Then I hope you’ll find this brief little introduction helpful and useful.
It’s not uncommon to hear the mantra that Norway is expensive. Having lived here for five years now, all I can say is that the cost of living in Norway is relative. It all depends on what your spending habits are, what you need to survive and be happy with, how much you earn and what your budget is.
Norway is not a budget destination like Thailand, so it’s not possible to compare the two. The average income in Norway is quite high compared to the EU, the UK and the USA. So, that makes coming to Norway seem very expensive. For people in Norway though, the average wage compensates for the cost of living, although there are certainly things that cost too much, and some things that are quite cheap.
I come from Australia and I regularly go back home. I’ve found some prices in Australia on par and equal to the prices in Norway, as well as sometimes more expensive and sometimes cheaper. So when it comes to price, not everything is black and white.
I’ve read on some other web sites that it’s difficult to save money in Norway. This is something that I disagree with. You can save money in any country, if you know how. And you can most definitely save money in Norway.
If you plan on drinking in bars and nightclubbing the whole time, then yes, Norway will burn a hole in your pocket. So don’t come here for that, there are certainly cheaper places to do that in. :)
Norway is probably one of the most spectacular countries that you can visit and its landscape will leave a lasting impression on you. So, I can imagine that the majority of people who come to Norway, come here for its fantastic scenery and unique natural environment. If this is the case, then I can guarantee you’ll save money.
The good news is that being outdoors in Norway costs very little. This is because Friluftslivet (outdoor culture) in Norway is huge - in fact in most of Scandinavia (Sweden and Finland too). As a result, Norway has a law called Allemannsretten or Right to Access. This basically means you’re entitled to camp and pitch your tent wherever you like (within the rules), for free, as long as it’s on uncultivated land and out of the way of others (150 metres from farms or houses). So not on farmer Jonsen’s potato fields. Please do a search for the Right to Access and read it thoroughly to know what you can and cannot do. Some tourists got into trouble for thinking they could camp at a graveyard and use the water there for free. That’s just not on. So use common sense. :)
The Right to Access law exists in Scandinavia because people here respect and care for their natural environment. They ‘leave no trace’ and keep things in working order for the next person. This philosophy is expected to be observed by each and every visitor and traveller, so that the law can stay the way it is.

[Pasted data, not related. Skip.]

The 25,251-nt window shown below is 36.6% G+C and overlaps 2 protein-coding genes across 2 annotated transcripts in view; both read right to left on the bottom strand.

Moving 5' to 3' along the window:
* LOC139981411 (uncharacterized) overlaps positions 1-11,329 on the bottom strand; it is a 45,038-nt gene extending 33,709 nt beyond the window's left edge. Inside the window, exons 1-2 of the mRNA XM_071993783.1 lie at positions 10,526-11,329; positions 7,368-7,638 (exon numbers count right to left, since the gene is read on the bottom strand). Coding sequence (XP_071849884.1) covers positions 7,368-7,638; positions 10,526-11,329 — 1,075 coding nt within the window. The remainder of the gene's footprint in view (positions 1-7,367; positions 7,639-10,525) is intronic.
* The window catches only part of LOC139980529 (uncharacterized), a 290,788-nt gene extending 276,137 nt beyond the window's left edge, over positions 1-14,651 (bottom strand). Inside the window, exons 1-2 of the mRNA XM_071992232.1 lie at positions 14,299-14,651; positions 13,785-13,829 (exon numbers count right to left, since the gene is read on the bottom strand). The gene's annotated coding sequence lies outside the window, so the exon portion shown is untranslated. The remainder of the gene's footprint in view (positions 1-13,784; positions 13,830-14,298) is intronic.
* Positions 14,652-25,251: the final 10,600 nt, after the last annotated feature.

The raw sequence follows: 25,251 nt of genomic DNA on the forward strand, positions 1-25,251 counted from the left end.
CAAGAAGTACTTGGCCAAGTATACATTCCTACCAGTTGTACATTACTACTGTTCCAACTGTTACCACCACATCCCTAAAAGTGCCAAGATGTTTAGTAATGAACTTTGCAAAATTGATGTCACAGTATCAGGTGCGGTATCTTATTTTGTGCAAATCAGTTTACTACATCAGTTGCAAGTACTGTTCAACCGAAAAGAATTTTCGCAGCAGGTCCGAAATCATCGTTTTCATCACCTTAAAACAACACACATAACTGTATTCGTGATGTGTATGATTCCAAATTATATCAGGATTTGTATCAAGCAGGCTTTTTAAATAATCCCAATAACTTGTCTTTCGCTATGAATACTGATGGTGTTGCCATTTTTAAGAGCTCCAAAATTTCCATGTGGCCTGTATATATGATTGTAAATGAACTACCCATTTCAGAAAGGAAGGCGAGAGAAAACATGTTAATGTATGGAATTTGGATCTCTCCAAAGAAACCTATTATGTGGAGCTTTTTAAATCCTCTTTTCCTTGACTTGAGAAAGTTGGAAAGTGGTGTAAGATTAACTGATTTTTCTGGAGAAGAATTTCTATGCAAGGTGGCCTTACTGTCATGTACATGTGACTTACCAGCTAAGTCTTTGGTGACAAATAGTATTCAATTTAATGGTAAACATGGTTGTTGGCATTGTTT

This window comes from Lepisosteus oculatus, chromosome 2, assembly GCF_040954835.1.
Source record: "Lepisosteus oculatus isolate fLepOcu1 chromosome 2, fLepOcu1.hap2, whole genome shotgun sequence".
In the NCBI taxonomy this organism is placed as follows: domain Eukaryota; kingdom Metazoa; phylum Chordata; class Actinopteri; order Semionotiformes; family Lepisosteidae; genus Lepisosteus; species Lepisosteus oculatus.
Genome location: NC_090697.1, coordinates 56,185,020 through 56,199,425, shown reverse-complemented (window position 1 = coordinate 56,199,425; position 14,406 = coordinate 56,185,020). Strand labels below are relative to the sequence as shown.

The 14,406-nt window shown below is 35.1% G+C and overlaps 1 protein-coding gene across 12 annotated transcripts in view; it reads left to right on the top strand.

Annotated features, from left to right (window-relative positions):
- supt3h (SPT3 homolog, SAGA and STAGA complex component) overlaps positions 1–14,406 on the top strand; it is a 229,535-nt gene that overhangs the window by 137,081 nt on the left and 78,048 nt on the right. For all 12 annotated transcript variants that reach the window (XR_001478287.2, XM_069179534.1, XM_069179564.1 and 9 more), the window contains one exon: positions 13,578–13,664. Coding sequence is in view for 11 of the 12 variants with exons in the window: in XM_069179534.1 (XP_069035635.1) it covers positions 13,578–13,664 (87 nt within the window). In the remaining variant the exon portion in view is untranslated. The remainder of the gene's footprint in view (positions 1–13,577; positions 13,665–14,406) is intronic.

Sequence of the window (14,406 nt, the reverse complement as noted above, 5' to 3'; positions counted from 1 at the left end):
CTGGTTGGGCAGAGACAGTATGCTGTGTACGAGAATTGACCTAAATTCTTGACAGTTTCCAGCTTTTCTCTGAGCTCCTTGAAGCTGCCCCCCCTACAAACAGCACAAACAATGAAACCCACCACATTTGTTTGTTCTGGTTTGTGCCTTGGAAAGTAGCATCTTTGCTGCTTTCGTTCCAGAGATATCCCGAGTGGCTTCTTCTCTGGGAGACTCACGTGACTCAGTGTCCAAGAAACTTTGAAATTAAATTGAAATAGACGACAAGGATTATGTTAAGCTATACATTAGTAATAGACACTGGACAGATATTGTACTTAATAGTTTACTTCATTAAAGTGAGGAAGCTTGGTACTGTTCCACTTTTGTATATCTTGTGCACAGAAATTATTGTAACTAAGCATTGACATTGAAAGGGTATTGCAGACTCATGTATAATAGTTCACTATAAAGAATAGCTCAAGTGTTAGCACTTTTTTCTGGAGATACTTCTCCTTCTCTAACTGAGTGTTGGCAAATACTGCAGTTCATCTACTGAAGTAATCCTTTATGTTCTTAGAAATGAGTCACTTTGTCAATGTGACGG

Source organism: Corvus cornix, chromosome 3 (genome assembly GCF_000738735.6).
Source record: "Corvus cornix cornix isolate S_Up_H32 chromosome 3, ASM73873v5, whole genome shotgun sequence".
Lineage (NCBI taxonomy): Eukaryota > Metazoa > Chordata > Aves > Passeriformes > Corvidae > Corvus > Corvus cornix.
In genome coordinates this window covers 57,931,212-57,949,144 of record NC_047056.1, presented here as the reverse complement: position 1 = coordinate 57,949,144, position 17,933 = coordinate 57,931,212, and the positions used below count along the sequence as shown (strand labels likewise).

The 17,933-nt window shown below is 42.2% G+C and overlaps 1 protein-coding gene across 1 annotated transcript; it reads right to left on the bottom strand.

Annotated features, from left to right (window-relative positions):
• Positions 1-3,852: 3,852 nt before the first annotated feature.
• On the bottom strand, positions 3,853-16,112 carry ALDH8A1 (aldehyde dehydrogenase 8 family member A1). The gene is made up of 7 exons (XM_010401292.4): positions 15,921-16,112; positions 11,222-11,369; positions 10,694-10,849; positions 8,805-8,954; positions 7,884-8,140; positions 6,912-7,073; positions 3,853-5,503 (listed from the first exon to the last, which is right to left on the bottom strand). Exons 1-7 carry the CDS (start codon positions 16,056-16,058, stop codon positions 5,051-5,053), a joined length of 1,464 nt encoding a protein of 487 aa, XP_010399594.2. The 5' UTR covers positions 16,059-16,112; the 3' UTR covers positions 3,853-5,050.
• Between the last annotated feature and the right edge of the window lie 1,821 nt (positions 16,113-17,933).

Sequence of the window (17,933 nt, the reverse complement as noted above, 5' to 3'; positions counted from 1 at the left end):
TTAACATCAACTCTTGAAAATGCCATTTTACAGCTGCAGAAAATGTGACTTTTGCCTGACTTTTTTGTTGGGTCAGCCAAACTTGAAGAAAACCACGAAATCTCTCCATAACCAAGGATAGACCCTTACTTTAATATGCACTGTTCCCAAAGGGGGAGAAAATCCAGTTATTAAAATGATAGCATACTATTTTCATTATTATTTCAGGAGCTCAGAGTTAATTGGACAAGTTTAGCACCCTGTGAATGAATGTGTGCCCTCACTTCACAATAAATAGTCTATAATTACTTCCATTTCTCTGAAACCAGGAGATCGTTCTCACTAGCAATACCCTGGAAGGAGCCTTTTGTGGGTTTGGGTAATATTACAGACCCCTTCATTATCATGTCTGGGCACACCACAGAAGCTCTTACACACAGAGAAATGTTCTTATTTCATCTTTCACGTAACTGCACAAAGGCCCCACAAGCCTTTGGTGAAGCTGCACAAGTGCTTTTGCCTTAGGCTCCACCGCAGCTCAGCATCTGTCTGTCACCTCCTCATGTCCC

Where else in western Europe can you stay outdoors for free, virtually anywhere you like?
Recently, a 16-year old Norwegian girl, Maria Grøntjernet, spent 50 days alone (with her dog) walking 650 km across Norway. She didn’t spend a lot of money doing it. She camped out in the wilderness in her own tent and sometimes in Turistforening huts.
This should give you an idea of what kind of country Norway is and what type of holiday it’s best suited to. Once you have worked out what you want to do here, then you can easily find ways to save money.
Norway is pretty unique in its geography. It has thousands of lakes, fjords, islands, and mountains. It’s not an easy country to get around in a short amount of time . If you would spin the map of Norway 180 degrees around, the length of the land would reach down as far as northern Africa. This just goes to show you how long it is.
There are no autobahns a la Germany here, so driving in Norway is about driving with patience. Most of the time the national motorway is a two-laned country road, where you can’t drive faster than 80 kph. But why would you want to drive fast here anyway? The scenery is far too stunning.
If you plan on staying in a hotel in Norway, then expect to pay quite a lot of money. Hotels are not cheap. However, there is an alternative if you don’t mind lowering your standard from 5 stars to affordable stars.
I don’t think you have much to gain by staying in a major hotel in Norway. These types of hotels around the world all look the same, so why throw money out of the window? You’ve decided to come to Norway to experience something unique that you can’t find anywhere else, right?
One option is to join the Turistforening (Norwegian Tourist Association) and gain access to their fantastic network of huts and cabins throughout Norway. The membership is paid annually, and you get a key (with a deposit) that opens the door to every cabin and hut. To stay in a cabin isn’t free, but the price to stay is often minimal. Plus they’re open all year round – winter and summer.
Norway is a country that you can visit any time of year. Of course it depends on whether you want to ski or swim. You’ll be surprised by just how warm most of the coastline is considering how far north Norway is. Thanks to the warm Gulf Stream the coastal cities and towns in Norway experience mild winters but also very changeable weather every other day.
Norwegians love to be outdoors. It’s a simple fact. They also love their country. As soon as a bit of sunshine shows its sunny face, they will flock outside to enjoy it. If nothing else, coming to Norway will make you appreciate every bit of nice weather, and also learn to see bad weather in a completely different light. Instead of ‘horrible’, you’ll think ‘atmospheric’.
I hope this short introduction to Norway has given you some food for thought.